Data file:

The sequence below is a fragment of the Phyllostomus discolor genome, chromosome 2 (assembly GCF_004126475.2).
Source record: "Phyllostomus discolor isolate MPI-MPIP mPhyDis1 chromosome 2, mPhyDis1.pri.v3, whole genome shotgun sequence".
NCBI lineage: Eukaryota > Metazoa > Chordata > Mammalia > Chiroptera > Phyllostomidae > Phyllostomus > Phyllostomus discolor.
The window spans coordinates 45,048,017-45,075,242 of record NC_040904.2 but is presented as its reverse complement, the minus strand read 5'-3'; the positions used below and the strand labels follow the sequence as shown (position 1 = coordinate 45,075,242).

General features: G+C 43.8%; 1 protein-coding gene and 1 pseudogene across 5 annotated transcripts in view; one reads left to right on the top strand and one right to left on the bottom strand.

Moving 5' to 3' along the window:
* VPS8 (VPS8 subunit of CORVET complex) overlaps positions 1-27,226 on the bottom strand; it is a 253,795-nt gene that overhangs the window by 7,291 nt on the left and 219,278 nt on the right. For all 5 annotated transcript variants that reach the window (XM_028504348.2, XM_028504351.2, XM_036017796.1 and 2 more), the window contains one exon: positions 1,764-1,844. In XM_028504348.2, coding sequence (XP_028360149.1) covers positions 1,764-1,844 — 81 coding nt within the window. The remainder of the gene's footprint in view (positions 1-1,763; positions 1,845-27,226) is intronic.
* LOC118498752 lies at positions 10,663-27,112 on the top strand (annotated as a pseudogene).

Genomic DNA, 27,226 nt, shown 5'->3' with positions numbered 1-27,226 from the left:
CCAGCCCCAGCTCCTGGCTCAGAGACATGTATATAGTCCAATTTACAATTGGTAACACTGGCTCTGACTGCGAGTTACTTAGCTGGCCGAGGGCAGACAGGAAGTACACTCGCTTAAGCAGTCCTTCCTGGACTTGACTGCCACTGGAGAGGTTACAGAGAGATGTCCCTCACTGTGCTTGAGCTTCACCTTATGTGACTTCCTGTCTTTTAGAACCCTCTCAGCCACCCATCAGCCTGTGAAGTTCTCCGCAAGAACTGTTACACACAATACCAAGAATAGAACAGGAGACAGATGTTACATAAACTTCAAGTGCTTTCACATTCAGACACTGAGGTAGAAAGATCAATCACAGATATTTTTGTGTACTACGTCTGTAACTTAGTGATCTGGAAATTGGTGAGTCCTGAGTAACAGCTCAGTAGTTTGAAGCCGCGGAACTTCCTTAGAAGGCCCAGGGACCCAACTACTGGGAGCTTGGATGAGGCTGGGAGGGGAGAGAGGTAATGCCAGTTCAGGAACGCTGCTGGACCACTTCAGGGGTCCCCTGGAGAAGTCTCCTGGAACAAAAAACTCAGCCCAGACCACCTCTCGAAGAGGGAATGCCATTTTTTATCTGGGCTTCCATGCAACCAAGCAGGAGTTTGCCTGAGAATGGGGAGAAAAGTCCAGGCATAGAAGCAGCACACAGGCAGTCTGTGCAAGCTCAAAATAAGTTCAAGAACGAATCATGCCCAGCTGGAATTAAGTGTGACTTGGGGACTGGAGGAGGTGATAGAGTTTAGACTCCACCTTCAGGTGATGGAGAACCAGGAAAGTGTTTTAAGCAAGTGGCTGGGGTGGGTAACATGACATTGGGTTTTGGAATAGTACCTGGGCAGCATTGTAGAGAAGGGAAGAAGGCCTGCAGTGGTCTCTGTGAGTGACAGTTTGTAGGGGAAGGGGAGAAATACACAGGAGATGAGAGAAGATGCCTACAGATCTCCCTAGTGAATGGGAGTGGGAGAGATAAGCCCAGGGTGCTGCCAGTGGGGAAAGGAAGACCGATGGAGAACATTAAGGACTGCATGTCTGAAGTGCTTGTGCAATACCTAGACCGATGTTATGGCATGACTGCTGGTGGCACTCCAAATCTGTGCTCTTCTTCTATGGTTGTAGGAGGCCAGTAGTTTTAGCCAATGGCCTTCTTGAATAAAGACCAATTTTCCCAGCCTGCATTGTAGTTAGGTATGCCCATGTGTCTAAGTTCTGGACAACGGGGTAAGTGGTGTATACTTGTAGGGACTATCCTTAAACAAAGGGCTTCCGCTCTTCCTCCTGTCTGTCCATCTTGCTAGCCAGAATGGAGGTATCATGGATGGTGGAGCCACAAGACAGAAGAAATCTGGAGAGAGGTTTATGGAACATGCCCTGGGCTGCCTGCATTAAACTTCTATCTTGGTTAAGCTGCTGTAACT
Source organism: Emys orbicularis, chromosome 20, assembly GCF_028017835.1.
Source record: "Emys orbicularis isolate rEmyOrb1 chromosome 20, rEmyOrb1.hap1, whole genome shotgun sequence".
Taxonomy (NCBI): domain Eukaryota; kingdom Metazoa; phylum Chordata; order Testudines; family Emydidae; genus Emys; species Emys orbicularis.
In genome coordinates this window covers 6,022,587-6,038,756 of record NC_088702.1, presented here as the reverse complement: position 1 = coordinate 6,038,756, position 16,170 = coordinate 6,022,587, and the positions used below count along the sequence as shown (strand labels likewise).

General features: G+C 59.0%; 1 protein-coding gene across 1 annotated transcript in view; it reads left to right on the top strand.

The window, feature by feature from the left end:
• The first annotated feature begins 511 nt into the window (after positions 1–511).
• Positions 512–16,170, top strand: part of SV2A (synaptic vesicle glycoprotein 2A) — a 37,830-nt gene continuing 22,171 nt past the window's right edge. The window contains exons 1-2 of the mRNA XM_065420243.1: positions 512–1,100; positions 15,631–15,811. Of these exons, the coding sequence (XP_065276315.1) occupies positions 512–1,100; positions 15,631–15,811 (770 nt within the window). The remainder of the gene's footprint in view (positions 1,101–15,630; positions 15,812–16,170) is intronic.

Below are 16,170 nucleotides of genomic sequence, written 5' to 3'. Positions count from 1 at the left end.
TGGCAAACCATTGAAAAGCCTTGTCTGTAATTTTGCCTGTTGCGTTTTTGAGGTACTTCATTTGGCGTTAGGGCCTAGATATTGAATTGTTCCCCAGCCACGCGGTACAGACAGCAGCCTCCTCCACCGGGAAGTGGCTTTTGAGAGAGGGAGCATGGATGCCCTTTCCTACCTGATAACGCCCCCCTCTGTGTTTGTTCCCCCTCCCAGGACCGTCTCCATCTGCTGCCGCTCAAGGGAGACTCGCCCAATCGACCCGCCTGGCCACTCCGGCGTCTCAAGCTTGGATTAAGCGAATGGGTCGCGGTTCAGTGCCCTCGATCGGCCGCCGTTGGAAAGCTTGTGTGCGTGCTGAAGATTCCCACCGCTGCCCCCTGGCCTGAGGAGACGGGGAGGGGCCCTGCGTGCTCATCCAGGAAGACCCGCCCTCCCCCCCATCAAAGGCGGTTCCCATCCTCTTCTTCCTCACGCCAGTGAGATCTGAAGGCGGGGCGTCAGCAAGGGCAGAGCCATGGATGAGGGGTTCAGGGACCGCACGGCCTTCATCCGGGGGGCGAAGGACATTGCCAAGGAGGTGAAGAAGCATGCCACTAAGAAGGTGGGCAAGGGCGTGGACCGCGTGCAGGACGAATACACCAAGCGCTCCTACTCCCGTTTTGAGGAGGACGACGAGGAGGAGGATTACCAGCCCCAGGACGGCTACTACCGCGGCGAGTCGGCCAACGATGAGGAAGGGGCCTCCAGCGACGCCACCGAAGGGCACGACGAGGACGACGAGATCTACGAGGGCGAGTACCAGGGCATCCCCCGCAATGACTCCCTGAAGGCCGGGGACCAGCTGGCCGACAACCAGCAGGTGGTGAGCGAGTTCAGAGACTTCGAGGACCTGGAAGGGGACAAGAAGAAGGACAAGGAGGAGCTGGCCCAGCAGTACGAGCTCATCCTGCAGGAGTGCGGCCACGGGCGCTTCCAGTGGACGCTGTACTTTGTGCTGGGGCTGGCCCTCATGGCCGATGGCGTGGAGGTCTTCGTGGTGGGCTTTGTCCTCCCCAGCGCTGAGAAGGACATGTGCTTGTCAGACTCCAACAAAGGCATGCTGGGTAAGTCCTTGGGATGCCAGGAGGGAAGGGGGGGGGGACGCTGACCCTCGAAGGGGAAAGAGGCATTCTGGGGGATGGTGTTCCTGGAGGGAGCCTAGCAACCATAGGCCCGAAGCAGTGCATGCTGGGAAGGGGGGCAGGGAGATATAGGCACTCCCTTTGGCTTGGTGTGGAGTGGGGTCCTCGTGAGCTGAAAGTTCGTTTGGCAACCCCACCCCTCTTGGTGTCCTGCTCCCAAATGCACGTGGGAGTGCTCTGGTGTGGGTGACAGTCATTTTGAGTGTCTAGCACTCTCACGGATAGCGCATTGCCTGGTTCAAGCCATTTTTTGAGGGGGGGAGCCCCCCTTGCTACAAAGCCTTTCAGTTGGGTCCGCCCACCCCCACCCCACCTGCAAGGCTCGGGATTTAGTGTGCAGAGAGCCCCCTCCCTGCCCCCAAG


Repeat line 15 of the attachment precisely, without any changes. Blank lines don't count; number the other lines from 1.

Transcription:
General features: G+C 59.0%; 1 protein-coding gene across 1 annotated transcript in view; it reads left to right on the top strand.